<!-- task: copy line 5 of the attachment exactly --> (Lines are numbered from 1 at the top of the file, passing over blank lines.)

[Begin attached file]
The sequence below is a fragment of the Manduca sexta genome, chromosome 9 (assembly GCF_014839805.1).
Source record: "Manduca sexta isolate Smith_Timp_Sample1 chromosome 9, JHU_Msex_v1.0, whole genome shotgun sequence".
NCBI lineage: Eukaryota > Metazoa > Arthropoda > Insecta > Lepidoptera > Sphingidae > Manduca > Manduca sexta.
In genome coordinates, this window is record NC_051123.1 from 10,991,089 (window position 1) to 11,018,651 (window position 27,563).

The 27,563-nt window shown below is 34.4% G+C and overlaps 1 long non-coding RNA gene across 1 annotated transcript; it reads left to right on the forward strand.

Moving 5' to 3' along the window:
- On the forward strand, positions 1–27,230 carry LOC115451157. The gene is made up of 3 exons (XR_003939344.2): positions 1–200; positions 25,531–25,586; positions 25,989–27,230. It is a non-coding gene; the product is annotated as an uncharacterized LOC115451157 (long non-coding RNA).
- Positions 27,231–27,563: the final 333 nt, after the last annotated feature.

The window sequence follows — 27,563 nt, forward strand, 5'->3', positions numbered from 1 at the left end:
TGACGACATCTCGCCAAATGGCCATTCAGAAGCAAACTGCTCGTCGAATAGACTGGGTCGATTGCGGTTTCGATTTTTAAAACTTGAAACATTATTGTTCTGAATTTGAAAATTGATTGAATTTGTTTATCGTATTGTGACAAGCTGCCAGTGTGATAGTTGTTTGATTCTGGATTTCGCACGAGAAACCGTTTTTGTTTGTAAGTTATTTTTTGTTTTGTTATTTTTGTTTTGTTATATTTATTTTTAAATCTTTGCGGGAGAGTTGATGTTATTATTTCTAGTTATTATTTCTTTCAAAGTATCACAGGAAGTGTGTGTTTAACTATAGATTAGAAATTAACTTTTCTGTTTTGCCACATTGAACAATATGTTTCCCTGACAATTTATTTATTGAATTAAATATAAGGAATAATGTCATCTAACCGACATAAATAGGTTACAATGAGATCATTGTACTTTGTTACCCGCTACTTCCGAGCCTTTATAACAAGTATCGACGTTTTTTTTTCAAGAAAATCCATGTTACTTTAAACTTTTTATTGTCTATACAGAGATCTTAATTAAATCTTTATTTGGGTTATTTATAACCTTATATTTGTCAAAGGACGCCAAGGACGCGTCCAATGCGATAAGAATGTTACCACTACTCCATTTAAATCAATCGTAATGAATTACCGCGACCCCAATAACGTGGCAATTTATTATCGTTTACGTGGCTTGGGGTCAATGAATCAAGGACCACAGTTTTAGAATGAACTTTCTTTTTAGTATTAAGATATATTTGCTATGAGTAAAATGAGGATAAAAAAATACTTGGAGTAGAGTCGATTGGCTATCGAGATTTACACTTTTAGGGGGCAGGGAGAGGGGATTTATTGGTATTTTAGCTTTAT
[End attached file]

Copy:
The 27,563-nt window shown below is 34.4% G+C and overlaps 1 long non-coding RNA gene across 1 annotated transcript; it reads left to right on the forward strand.